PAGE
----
Press Releases

Subcommittee Examines Chilling Impact of Dodd-Frank on New Financial Institutions


Washington, March 21, 2017 -

Members of the Financial Services Financial Institutions and Consumer Credit Subcommittee met on Tuesday to examine the chilling impact that the Dodd-Frank Act has had on the creation of new or “de novo” financial institutions. 

“Today, we took the first step at looking into why there are so few new banks and the barriers to entry for would-be community financial institutions. The historical data paints a very clear picture of what has happened since the passage of Dodd-Frank. From 2010 to 2016, there were only a handful of new bank and credit union charters granted. In comparison, more than 1,300 new banks and 75 credit unions were chartered between 2000 and 2008.” said Subcommittee Chairman Blaine Luetkemeyer (R-MO). “New financial institutions are a direct benefit to consumers and communities across the nation. The subcommittee will spend the next two years pursuing initiatives that promote financial choice and accessibility for all Americans.”

Key Takeaways from the Hearing:

·      The number of new, or “de novo,” bank and credit union charters has declined to historic lows since the passage of the Dodd-Frank Act.

·      Since Dodd-Frank became law, the big banks have gotten bigger while the small banks and credit unions have become fewer. 

·      From 2010 to 2016, there were only five new bank and 16 new credit union charters granted.  In comparison, between 2000 and 2008, 1,341 new banks and 75 new credit unions were chartered. 

Topline Witness Quotes:

“Lack of de novos has its roots in excessive regulation…Some have argued that bank lending continues and therefore, there has been no impact of Dodd-Frank.  Banks continue to lend even with the shackles that bind them.  However, in the five years since Dodd-Frank was enacted, the pace of lending was half of what it was several years before the financial crisis.  Some banks have stopped offering certain products altogether, such as mortgage and other consumer loans” – Ken Burgess, Chairman, First Capital Bank of Texas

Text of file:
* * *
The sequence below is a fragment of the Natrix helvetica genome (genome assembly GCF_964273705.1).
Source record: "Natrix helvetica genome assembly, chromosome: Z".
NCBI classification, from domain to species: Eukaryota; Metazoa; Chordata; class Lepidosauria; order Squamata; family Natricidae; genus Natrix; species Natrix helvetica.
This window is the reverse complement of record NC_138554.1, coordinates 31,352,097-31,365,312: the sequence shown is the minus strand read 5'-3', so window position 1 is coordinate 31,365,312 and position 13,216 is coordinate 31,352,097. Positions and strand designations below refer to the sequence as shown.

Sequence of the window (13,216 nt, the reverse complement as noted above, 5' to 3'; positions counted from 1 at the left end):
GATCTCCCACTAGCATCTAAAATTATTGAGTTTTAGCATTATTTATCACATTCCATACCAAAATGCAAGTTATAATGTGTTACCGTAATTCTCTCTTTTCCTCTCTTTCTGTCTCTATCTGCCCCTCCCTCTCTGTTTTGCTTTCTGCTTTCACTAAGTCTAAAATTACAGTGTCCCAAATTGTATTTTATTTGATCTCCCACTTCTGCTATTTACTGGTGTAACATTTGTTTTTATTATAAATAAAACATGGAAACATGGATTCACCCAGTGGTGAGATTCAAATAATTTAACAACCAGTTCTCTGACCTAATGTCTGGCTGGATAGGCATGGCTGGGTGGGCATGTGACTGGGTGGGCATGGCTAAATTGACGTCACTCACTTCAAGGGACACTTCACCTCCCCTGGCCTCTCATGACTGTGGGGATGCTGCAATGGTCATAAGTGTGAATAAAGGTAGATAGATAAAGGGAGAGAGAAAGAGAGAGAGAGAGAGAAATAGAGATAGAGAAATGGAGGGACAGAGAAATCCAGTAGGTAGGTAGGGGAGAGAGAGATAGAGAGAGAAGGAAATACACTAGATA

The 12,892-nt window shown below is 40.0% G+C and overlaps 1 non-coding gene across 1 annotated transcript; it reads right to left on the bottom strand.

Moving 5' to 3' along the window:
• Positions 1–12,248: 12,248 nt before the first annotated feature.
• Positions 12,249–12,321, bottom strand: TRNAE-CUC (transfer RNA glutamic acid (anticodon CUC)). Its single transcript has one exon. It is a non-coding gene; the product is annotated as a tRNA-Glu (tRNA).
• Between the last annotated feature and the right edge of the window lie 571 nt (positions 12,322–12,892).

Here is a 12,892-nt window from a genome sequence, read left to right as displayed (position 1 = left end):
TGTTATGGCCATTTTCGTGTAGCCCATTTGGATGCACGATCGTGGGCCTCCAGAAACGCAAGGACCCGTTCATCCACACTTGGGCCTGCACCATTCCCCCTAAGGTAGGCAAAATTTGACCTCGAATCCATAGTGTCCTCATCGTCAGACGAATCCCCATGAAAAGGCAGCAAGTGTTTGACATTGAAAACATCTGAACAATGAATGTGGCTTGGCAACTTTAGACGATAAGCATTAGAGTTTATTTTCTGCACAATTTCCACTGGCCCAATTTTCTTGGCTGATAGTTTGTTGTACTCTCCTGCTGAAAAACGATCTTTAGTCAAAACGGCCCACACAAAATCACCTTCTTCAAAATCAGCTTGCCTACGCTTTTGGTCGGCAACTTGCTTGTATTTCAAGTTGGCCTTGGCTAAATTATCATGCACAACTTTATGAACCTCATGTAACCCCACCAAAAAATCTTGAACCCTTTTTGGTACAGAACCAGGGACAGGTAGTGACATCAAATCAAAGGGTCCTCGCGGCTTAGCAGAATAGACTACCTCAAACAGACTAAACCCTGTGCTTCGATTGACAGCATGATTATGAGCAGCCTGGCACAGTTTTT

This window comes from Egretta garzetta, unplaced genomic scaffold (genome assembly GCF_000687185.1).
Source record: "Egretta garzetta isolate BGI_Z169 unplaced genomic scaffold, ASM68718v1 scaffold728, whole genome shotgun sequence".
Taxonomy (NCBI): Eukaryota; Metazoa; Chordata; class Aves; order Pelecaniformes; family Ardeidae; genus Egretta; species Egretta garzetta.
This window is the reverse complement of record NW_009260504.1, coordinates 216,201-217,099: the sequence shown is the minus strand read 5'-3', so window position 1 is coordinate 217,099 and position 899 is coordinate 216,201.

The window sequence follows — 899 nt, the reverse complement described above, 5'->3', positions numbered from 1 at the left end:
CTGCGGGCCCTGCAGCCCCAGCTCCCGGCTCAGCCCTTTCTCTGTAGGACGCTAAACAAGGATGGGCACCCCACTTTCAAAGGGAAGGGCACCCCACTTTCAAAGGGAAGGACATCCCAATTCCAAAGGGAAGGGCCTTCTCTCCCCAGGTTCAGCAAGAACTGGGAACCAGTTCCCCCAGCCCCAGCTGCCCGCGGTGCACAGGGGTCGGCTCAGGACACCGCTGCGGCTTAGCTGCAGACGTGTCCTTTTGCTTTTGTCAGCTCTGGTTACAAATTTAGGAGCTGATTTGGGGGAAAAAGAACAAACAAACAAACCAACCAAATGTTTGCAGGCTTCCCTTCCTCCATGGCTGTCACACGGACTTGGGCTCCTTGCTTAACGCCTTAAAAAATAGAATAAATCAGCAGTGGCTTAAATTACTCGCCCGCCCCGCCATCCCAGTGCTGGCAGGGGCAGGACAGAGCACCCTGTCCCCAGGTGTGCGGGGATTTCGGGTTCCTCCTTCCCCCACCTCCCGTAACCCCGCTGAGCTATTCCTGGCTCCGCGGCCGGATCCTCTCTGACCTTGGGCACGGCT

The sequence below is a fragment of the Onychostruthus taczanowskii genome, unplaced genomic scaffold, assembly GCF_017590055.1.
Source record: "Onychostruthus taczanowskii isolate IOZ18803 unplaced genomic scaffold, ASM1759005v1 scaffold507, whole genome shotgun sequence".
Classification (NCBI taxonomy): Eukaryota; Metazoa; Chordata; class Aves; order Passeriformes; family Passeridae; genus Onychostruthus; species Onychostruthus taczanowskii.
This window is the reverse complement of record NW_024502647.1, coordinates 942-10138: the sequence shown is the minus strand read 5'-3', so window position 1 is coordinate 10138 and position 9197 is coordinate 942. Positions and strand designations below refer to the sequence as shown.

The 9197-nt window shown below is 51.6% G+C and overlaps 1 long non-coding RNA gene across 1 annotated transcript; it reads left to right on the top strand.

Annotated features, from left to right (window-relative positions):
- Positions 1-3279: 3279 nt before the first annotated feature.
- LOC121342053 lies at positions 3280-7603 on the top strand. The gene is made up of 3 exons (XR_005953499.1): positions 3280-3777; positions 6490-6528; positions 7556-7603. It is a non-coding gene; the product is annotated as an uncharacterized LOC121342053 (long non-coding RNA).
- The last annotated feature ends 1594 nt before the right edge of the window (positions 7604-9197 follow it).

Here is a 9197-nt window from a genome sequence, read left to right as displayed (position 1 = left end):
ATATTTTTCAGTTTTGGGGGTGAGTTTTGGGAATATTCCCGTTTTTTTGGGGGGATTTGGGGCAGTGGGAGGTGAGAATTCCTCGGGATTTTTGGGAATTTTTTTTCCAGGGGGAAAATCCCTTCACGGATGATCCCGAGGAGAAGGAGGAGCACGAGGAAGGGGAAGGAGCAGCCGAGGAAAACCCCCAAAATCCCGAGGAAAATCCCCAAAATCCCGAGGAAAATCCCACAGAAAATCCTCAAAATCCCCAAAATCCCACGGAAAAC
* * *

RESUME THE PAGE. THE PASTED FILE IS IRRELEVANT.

“Unfortunately, new credit unions like The Finest FCU are not being created due not only to the hurdles posed by initial start-up time and costs, but also the daunting over-regulation facing the credit union once its charter is granted. Many smaller credit unions are saying ‘enough is enough’ when it comes to the overregulation of the industry. The compliance requirements in a post-Dodd-Frank environment have grown to a tipping point where it is nearly impossible for many smaller institutions to survive, much less start from scratch. Credit unions want to continue to aid in the economic recovery, but are being stymied by this overregulation. We need regulatory relief – both legislatively and from the regulators.” – Keith Stone, President and CEO of The Finest Federal Credit Union

“[T]hese added costs occasioned by Dodd Frank, Basel III and discretionary supervisory action significantly impaired existing financial institutions’ ability to provide financial services and products to consumers in the communities they serve. Many banks exited the mortgage loan business because of the complexity and uncertainty resulting from Dodd Frank, the CFPB and related rulemaking.” – Patrick Kennedy, Managing Partner, Kennedy Sutherland LLP, on behalf of the Subchapter S Bank Association


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